I grew up in suburban Ohio and I knew from an early age that I wanted to experience more of the world than the mall. In high school, I applied for a student exchange program and desperately wanted to go to Argentina. Surprise — I was accepted into the program, but selected for Japan. Not just Japan, but a very (very) small town in rural southern Japan. I was the first foreigner that most of the residents of Ogi (the name of the town) had ever seen and I literally could stop traffic while bicycling to school each morning. I certainly wasn’t in Ohio anymore.

In the course of the school year that I spent in Japan, I attended school in an unheated, uninsulated school building in which students learned by listening and repeating what the teacher told them; no room for creative thought. I witnessed a student who had dozed off in classics class (learning 1,000 year old poetry written in archaic Japanese) get hit by the teacher with a book to the head — and no one said anything. I lived in the home of a local sake producer who grew the rice and made the barrels used to age the sake. I attended a Shinto wedding and a Buddhist funeral. I learned how to participate in a tea ceremony, how to create ink paintings, and how to avoid getting hit too hard in kendo class.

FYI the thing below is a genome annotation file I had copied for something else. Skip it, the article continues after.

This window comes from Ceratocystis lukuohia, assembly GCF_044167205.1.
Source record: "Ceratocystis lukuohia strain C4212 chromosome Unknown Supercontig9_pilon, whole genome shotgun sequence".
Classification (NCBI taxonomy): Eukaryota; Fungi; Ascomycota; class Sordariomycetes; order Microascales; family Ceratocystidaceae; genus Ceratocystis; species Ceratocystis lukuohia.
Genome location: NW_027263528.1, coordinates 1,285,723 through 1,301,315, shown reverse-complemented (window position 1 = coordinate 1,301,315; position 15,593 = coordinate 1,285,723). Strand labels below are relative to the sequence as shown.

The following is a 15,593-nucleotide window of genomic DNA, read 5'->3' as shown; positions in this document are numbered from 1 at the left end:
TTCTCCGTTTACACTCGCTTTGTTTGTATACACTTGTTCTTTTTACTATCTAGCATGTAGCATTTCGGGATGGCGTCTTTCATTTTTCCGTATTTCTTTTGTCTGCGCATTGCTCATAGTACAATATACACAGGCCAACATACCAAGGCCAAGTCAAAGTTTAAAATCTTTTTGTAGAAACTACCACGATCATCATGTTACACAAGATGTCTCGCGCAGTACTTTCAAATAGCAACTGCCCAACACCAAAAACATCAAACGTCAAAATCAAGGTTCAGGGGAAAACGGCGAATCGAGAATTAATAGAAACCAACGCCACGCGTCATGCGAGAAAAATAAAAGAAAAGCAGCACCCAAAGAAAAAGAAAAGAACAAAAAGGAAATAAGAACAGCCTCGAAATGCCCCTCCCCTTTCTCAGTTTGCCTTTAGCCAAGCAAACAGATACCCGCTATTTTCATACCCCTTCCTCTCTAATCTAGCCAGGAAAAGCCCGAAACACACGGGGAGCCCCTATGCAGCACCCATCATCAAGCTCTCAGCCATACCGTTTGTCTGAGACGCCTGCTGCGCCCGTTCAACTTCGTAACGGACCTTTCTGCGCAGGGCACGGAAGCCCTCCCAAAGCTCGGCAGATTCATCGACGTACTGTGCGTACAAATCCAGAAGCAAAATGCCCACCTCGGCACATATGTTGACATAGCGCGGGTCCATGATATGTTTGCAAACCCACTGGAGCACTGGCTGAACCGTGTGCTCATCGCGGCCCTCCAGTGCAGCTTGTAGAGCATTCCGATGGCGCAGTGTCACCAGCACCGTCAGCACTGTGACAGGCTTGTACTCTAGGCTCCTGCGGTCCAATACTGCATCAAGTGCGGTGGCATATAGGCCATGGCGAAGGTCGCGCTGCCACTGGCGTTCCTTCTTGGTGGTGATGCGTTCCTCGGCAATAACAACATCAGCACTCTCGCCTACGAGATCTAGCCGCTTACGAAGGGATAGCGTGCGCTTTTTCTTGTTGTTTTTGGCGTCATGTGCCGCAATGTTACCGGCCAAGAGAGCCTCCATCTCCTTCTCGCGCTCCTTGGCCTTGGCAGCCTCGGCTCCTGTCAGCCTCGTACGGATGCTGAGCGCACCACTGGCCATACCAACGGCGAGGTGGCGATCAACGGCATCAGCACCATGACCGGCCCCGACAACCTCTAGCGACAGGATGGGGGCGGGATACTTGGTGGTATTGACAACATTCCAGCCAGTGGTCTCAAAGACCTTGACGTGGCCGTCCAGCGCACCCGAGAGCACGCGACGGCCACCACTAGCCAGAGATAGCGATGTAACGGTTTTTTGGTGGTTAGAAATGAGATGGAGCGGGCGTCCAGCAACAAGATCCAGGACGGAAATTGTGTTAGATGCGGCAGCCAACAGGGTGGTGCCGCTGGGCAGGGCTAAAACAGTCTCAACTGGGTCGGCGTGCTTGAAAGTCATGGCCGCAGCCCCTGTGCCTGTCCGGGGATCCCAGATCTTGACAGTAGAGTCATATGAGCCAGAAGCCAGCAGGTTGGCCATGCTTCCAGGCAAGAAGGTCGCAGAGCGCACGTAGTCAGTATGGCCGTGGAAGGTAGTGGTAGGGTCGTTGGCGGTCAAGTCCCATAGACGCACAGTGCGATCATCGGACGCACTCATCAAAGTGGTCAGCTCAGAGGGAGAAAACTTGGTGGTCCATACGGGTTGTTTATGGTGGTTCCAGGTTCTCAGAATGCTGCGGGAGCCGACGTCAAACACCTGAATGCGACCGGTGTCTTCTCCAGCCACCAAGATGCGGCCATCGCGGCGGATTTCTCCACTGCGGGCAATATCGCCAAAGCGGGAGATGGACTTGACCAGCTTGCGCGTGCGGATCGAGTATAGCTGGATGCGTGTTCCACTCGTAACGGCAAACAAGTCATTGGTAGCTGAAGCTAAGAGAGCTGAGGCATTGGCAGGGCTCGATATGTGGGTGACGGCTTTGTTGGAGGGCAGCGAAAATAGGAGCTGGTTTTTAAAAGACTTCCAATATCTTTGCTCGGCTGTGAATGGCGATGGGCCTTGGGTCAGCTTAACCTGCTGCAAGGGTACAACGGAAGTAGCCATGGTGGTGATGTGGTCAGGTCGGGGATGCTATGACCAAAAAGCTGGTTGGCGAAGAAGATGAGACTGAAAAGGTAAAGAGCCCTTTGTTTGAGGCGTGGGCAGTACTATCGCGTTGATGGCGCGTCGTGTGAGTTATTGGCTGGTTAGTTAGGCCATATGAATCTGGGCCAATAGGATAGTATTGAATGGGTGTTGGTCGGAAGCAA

It was all strange and difficult and hard to understand until that one day that I came face-to-face with a lesson in stereotyping and sweeping generalizations. Coming back from the movies with my friends, one of them asked me casually how I was able to differentiate amongst my friends in the United States. I was taken aback and, at first, thought I misunderstood the question, but no, my Japanese friends thought “we” all looked alike — tall, blond, and blue-eyed! (I am tall, but not blond and my eyes are hazel colored.) And, there, on the other side of the world at the young age of 17, I learned that we are all very much alike in our prejudices and that to truly know another person means to get beyond the physical characteristics and meet the person on the inside.

– Jim Wagner (History Teacher)